ISSUE #50                           



    -“Arm Training: The Exercise Physiology of an Effective Program Design”
-“Arm Training: A Great Biceps Routine”
-“Grip Strength Info”
-“Triceps Training”



It appears that on average, the muscles of the upper limbs consist of a higher percentage of type II (fast twitch) fibers and these fiber types, along with the total muscle fiber type composition has great implications on training strategies. Every muscle in the human body is composed of skeletal muscle fibers. Each fiber is extremely small (perhaps the same circumference as a single strand of hair) and inside each fiber is a precisely designed structural arrangement of contractile proteins.

Through a very complex cycle involving the nervous and metabolic systems, a muscle contractile "apparatus" produces force for all movement. The molecular composition of these contractile proteins determines the speed of contraction and quite possibly the force of the contraction. The contractile properties, due to the composition of contractile proteins, lead to the designation of 2 general muscle fiber types, type I and type II.

The type I (slow twitch) muscle fiber has a slower rate of force development (duh!) but also has metabolic properties that are well adapted for endurance training (i.e. aerobic metabolism enzyme concentration is high). Usually the type I fibers are smaller in diameter than the type II fibers and because the contractile force of each muscle fiber is most greatly dependent on its muscle fiber diameter, these type I fibers often produce less absolute force. But, if I had a type I fiber and a type II fiber with equal diameters, would they produce the same amount of force?

Some research suggests yes, other research suggests no, and I want to keep this article brief, so we will leave that argument for another day (but if anyone asks, some research has shown that the type II contractile proteins are stronger than type I contractile proteins). However, everyone agrees that the type II fibers are much faster. More on Type II fiber subgroups and other properties next time…


Preacher curls
This is an old favorite. Use dumbbells and do one arm at a time. Perform 1 warm-up set of 10 reps at an extremely light weight followed by a second warm-up set of 6 reps at a moderate weight. Do a light stretch for the biceps, forearm, and shoulder regions. Remember the Ian King weak side rule, i.e. start with your weak side first! Then, when you train the strong side, do only the same number of reps as performed by the weak side.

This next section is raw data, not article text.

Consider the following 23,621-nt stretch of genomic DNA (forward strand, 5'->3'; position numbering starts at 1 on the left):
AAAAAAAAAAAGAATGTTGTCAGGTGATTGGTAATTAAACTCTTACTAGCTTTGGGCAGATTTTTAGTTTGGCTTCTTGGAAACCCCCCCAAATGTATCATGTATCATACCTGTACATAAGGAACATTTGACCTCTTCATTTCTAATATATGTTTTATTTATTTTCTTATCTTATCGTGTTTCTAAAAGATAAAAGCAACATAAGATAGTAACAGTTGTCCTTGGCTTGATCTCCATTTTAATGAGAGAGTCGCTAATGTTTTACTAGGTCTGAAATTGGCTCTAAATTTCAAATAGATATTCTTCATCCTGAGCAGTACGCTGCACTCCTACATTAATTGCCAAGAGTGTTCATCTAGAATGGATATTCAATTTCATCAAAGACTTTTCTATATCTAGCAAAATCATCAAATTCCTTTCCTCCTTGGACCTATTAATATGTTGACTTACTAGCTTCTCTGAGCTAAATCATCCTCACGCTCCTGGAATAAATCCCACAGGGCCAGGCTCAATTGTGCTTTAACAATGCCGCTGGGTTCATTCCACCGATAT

: 2 sets of double drop
Begin with a weight that can be lifted for 8 reps, then decrease the load and perform another 8 reps, then decrease the load again and perform a
final 8 reps.

Spider curls
In its most basic description, these are "reverse preacher curls". Remove the seat from the preacher curl bench and hang your arms over the opposite side (seat side) to that you usually use for preacher curls. This position lengthens the biceps and increases the stretch on the muscle at the start of the movement. Do avoid if you have any anterior deltoid injury or irritation. Again, use dumbbells and train one arm at a time.
: 2 sets of 6 will be good, then do a third set consisting of only 3 negatives.

Reload the bar for 3rd set, remembering that you are stronger in the negative (lowering) phase of the movement than you are concentric (lifting) phase. Therefore, you should not do "negatives" with 55-60% of your eccentric 1 RM (--after a concentric failure--) when you can do 80% of your eccentric 1 RM, simply by reloading the bar.

Hammer curls
This exercise develops the forearms in addition to the biceps.
: 2 sets of 6-8 reps
Remember that most upper body muscles are composed of a higher percent of type-II fibers and therefore they may respond better to lower rep sets performed with heavier weights. Heavier weighs result in greater motor unit and muscle fiber recruitment at the onset of exercise.

When using lighter weights, some of the type II fibers may not be recruited until fatigue sets in (or may not be recruited at all). Therefore, recruit your type II fibers earlier in the set by using heavy weights. By this exercise, you should be fully warmed up and at a very low risk of injury.


One issue that strength trainers often misinterpret is that forearm training is the best training method to increase grip. Unfortunately this is not true. Gripping exercises will contribute somewhat to forearm size, but just as forearm exercises are not the optimal mode for increased grip strength, gripping movements are not your best bet for increasing forearm size. Forearm training is necessary for bone-crushing grip strength, but it is not sufficient.